Discover your relationship with money this Diwali
Very often, when we embark on the journey of financial planning, we can get caught up in the process and forget the purpose. A too-tight focus on money and its care has the potential to leach away the joy that money can bring. And equally on the other side, a too-tight focus on instant gratification has the potential to reduce us to our baser instincts. Diwali is the time when we have the opportunity to reconnect with the deeper meaning of money in our lives, discover our relationship with money and then if we don’t like what we find, to change it to what the aspiration is.
For us to discover our relationship with money, we should be able to wade through all the insecurities, emotions and experiences that having money or not having it have brought into our lives till now. This is not easy to do since the money energy is deeply entwined with every aspect of our lives such that it is difficult to unravel the real reason for doing what we do. It helps to see this through three lenses—how we earn, spend and look after money.
It matters how we earn this money. With what intention you do what you do and then get compensated for your labour makes the difference between just doing a job, running a business or spending the productive years of a life in some meaningful work. There is always a choice in front of you and you can choose that which has more meaning rather than one that has more money. There are times in life when money without meaning is needed, and it is fine to do that, but never let that flame of meaning die out. The day you can exit from the less-meaningful work into something else, jump off into the dark abyss below. There is always a safety net that you may not see. Money that comes due to meaning in the work has a different flavour. Savour it.
It matters how we spend this money. The day you find why you spend the way you spend, you have the key to your relationship with money. We spend for different reasons. To fill that guilt hole in the heart for not spending time with the kid. To fill the insecurity hole that as a child we carried around because the parents could not send us for the school trip that everybody was going for. To show the peer group that we have arrived by buying the car that announces the fact. To paper over a decaying relationship with expensive gifts on a birthday. To celebrate a milestone together. To enjoy a trip. Is it brand over comfort or is it need over greed? A good way to work through your own relationship with money is to watch yourself educating your kid on money. Then watch what you do yourselves. We say very high-sounding things but may be doing the opposite. Saying and doing are often not the same. Find out why you spend (or don’t spend), and life is never the same again.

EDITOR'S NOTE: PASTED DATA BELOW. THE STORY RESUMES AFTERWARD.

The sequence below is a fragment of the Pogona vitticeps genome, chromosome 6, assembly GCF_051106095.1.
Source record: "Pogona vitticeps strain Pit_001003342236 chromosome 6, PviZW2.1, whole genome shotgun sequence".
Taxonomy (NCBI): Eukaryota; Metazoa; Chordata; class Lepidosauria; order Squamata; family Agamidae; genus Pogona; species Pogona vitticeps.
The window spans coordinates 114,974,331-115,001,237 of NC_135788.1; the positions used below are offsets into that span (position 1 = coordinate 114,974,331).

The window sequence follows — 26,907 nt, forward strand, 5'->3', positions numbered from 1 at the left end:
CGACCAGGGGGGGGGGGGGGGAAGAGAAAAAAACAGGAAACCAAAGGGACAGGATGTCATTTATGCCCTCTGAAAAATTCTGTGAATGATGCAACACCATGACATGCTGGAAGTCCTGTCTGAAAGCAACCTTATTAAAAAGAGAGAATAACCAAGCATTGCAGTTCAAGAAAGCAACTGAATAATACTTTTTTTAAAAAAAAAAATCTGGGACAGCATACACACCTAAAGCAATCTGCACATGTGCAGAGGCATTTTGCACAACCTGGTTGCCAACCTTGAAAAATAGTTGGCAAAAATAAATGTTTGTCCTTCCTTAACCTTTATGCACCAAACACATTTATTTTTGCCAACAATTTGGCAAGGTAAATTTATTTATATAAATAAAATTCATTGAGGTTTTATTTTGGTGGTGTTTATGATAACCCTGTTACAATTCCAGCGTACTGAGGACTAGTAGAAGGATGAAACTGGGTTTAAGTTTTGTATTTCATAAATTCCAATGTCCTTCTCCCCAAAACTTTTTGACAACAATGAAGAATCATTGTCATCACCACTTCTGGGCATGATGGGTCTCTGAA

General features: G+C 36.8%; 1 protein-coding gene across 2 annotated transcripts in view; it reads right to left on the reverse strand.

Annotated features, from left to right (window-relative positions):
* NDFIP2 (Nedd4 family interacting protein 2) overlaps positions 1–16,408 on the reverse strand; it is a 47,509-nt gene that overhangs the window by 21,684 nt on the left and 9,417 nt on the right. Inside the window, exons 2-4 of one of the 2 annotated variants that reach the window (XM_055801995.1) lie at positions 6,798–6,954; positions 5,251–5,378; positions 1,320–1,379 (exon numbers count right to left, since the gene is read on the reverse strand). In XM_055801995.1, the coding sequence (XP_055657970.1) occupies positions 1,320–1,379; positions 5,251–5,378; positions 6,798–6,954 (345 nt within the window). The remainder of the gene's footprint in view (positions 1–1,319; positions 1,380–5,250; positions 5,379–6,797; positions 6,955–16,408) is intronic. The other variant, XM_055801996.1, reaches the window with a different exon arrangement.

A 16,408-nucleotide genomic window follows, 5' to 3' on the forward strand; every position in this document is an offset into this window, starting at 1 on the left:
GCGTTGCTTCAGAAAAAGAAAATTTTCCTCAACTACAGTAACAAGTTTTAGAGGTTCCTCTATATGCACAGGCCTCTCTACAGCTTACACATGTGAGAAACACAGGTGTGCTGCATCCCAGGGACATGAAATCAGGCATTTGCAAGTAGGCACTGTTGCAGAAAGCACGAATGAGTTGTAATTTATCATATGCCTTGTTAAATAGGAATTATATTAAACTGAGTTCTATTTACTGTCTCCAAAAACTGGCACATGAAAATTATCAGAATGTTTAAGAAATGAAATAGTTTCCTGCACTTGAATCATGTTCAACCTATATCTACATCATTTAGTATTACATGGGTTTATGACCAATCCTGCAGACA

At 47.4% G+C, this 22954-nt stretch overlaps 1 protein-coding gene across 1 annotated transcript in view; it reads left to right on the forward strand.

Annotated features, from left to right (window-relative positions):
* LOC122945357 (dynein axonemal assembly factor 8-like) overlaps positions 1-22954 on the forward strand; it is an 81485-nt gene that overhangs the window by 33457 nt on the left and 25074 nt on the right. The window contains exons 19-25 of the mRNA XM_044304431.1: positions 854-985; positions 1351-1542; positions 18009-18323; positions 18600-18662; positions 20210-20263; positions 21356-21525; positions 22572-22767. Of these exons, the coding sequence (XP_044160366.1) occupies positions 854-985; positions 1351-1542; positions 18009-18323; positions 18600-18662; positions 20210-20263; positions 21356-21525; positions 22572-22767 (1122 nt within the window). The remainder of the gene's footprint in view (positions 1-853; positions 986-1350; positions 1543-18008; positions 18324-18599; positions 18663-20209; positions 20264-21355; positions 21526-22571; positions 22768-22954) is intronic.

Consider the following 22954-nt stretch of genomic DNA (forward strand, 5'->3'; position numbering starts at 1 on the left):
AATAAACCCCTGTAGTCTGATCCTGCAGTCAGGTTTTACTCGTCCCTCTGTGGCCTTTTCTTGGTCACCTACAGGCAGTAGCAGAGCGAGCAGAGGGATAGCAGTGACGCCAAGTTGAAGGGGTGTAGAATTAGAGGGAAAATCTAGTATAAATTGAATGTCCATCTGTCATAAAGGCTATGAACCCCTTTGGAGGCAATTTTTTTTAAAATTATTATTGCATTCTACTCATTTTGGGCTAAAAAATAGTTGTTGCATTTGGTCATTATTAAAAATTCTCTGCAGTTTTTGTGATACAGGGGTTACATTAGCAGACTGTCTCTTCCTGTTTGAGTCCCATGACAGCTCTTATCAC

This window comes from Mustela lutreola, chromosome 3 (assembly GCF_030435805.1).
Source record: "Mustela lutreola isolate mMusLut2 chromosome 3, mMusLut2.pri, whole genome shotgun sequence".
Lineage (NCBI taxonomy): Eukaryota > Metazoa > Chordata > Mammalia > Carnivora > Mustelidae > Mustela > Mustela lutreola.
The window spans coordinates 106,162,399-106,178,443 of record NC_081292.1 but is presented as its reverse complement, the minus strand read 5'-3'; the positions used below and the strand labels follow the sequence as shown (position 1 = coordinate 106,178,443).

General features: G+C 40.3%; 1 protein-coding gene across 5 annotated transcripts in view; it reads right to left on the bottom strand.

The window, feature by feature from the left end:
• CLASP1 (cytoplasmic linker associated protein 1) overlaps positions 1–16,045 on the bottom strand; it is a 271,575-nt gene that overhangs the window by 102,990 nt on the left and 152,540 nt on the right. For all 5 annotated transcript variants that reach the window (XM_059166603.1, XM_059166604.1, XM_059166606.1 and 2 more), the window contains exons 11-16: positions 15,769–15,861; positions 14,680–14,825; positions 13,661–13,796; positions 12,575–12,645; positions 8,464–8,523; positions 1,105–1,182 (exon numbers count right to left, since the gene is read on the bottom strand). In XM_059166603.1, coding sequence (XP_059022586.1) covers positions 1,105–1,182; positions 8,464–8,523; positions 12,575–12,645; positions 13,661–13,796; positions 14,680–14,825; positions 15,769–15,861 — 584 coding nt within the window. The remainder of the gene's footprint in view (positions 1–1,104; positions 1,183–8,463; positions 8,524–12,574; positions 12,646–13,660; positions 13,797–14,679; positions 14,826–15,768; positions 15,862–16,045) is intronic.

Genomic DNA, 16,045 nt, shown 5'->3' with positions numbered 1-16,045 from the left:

It matters how we look after this money. Fear, panic, confusion and greed are the typical emotions we feel when we think of looking after our money. A key part of the Diwali celebrations is the cleaning up so that the homes are prepared for the goddess of wealth to step in. The little feet we paint on the doorway after the cleaning and the rangoli are all aimed at welcoming her into the home. A similar clean up on the way we look after our money is also a part of this exercise. A neat money box is one that has each square in the box clearly defined and filled with different products that serve a purpose. A nudge towards working is to clean the desk and have it ready for work when you are ready. A neat money box is the nudge to a more efficient and productive keeping of the money.
Diwali is the time for rethinking our money lives one more time. The outward manifestation of this is the home cleaning, the card parties, the shopping, gifts, sweets, the lights, puja and the crackers. The Lakshmi puja is that moment in the din to remember this deeper relationship, offer our work to the divine and invite the goddess of wealth—both money and deeper-than-money—into our homes and lives. No invocation to Mahalakshmi for me is complete without this quote by freedom fighter and seer Sri Aurobindo from his book The Mother: “Harmony and beauty of the mind and soul, harmony and beauty of the thoughts and feelings, harmony and beauty in every outward act and movement, harmony and beauty of the life and surroundings, this is the demand of Mahalakshmi.”
Monika Halan is consulting editor at Mint and writes on household finance, policy and regulation